Thursday, December 18, 2014

GOP and Cuba: fighting yesterday's war … by gimleteye

With the November 2014 election in the balance, President Obama and Charlie Crist, then candidate for governor, sent up trial balloons on the issue of normalizing relations with Cuba. Crist, who had publicly stated his intention to visit Cuba, attended a Miami Beach fundraiser filled with Republican donors, ready to break ranks with the GOP on Cuba. (We blogged the event.)

But subsequent polling showed how volatile the issue remains, and the White House sat on its hands until the results were in.

Yesterday, the Cuba lobby lashed out at Obama and demonstrated the cards it would have played if the announcement had preceded the election: that Democrats "acquiesce", that the world is "less safe" as a result, that Obama is weak and that "rogue regimes can murder Americans, have US courts and juries duly convict those involved and see justice aborted by a stroke of the President's pen."

Our hearts go out to those who have suffered. There is no easing that pain. I know: my grandparents were murdered in the Holocaust.

There is no argument that holds up this remaining relic of the Cold War. President Obama pointed out yesterday that China and Vietnam have thrived and American companies have benefited from bilateral agreements even though they maintain their own forms of communism.

Yes, Cuba is only 90 miles away but the 2016 elections are even closer, and as a result of yesterday's decision, the GOP should be troubled by using Congress to continue to foment antagonism to Obama and Democrats, and by rigid positions that sound already like yesterday's war.


Anonymous said...

Yes, China and Viet Nam have "flourished" - if economic growth by a segment of the population - is your measurement of flourishing. They still lack freedom of speech, freedom of assembly, freedom of the press, freedom of religion and every other right that free societies enjoy. China's "One Child Policy" still forces couples to abort all children except the first. Men and women need a lot more than a MacDonald in every corner to "flourish".

Anonymous said...

Given the outcome of the election it's not clear the Dems could have done much worst. In fact the backlash from the usual suspects may have actually helped. It proves how obdurate and out of touch these old war horses are

Actually war horse may be a overstatement of their true involvement since all I remember over the years (other than a failed CIA led operation) most of these "exiles leaders" never did anything about Castro but organize demonstrations or blow each other up here in Miami.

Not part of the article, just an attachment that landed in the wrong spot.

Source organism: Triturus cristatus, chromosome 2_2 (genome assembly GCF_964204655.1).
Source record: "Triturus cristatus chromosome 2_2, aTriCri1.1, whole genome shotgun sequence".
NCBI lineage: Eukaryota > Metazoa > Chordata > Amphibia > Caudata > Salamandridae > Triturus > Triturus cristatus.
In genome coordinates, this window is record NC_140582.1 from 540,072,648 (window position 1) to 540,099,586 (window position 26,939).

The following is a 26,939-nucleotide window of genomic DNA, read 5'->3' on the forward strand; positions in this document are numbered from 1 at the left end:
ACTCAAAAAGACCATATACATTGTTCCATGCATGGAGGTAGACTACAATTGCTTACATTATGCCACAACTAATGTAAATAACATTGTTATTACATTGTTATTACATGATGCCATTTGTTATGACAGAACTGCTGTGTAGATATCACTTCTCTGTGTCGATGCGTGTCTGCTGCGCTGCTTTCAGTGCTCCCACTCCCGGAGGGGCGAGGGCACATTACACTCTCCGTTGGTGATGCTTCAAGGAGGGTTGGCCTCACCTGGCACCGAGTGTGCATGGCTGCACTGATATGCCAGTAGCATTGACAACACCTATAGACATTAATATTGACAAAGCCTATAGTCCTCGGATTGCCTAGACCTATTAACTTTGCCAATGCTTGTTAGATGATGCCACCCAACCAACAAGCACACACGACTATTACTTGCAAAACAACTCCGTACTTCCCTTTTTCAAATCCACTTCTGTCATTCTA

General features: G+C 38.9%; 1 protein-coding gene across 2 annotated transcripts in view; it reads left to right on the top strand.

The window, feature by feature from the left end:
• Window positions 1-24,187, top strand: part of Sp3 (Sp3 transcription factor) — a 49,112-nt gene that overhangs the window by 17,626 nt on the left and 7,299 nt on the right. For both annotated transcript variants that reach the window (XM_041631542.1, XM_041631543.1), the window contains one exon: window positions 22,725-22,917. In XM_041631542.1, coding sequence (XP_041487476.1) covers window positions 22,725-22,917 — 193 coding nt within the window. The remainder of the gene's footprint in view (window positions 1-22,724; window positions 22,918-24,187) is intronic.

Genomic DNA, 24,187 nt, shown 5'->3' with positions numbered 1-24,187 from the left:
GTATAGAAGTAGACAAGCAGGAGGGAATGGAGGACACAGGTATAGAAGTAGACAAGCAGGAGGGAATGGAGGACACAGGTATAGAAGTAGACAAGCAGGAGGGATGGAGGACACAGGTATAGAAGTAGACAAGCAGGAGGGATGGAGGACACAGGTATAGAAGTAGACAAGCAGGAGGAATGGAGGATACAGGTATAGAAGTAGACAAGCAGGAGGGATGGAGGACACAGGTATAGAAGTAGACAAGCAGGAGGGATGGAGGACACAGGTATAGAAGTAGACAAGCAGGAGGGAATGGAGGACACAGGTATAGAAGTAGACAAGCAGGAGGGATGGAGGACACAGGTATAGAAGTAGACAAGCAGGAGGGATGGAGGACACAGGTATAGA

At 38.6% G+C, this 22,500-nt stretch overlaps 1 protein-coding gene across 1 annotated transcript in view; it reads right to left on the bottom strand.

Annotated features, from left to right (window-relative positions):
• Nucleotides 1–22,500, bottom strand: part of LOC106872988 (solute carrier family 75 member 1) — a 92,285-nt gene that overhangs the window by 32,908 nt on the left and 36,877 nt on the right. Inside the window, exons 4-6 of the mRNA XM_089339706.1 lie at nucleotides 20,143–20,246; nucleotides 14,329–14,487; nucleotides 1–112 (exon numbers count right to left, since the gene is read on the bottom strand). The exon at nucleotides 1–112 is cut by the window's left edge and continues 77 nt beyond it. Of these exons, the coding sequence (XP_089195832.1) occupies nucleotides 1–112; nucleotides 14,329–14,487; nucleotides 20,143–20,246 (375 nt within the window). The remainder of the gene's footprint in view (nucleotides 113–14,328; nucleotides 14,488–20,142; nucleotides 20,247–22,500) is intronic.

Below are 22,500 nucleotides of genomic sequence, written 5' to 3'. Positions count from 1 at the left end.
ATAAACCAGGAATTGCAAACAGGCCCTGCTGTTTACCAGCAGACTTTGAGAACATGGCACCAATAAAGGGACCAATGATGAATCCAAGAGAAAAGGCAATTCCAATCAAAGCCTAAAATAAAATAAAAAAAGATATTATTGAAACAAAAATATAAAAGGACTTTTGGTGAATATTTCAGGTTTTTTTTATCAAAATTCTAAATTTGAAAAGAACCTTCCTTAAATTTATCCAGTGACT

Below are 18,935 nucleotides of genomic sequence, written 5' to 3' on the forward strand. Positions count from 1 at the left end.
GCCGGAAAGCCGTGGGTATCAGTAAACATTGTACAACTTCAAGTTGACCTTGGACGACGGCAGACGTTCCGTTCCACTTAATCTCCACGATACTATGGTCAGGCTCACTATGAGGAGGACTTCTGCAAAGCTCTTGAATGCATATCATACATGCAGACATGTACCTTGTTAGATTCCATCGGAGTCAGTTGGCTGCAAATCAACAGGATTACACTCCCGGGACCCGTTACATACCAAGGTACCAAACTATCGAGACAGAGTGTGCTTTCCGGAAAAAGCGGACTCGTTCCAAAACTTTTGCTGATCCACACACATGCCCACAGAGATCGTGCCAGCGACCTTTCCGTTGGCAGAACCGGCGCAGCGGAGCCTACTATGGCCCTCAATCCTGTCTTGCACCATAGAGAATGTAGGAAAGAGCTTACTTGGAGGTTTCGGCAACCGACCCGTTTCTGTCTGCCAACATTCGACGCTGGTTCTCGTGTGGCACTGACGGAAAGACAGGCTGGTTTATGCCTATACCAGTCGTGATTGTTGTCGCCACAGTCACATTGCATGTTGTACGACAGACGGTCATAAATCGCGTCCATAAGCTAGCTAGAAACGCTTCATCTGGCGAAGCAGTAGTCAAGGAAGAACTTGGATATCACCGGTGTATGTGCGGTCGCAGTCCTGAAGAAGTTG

My favorite current scam is them railing against lifting the trade embargo all they while they have their little cottage industry sending stuff to friends and family on the island while smuggling out anything of value down there.

Anonymous said...

If your family were victims of the Holocaust, then you should wish a free homeland for Cubans, just as Jews have finally enjoyed since 1948.

Anonymous said...

Do you understand that lifting the embargo will allow Cuba to buy ON CREDIT from the United States.
Cuba has defaulted on their payments with every other country that has loaned them credit. Do you understand that you and I and every other taxpayer will end up paying for their defaulted payments?

I am 26 years old. Not an old workhorse, just a hard-working, freedom-loving American.

Anonymous said...

Your standard of living is due, 100 percent, in industrial America to the flourishing of economic relations with a repressive regime in China. So if you are so committed to blocking economic relations with Cuba, you should also take to the airwaves and streets demanding the U.S. govt and consumers to halt all commerce and goods with communist China. Right?

Anonymous said...

I do.

Anonymous said...

Cubans Americans can do better than Versailles Restaurant as a protest point. Protests should be moved from this restaurant to the Cuban museum. Very hard to take a group of people seriously when they are tied to a restaurant.

Harry Emilio Gottlieb said...

Witness To History In The Making
"Cuba Concerns"

I was at Versailles around 5 PM yesterday to help witness history in the making. It may not be as significant to the world as the fall of the Berlin Wall, but for many Cuban’s it comes mighty close.

50 years of an unsuccessful exercise in futility if more than enough time and energy for us to invest. Now the door to change in Cuba is open just a crack.

Finally we have a President with guts enough to tackle the Immigration, Health and now Cuba issues. He may not end up fix them completely, but at least he is trying to move us in the right direction. I doubt that McCain, Romney or Palin would have had the guts to tackle these critical issues anytime at all. W certainly did not.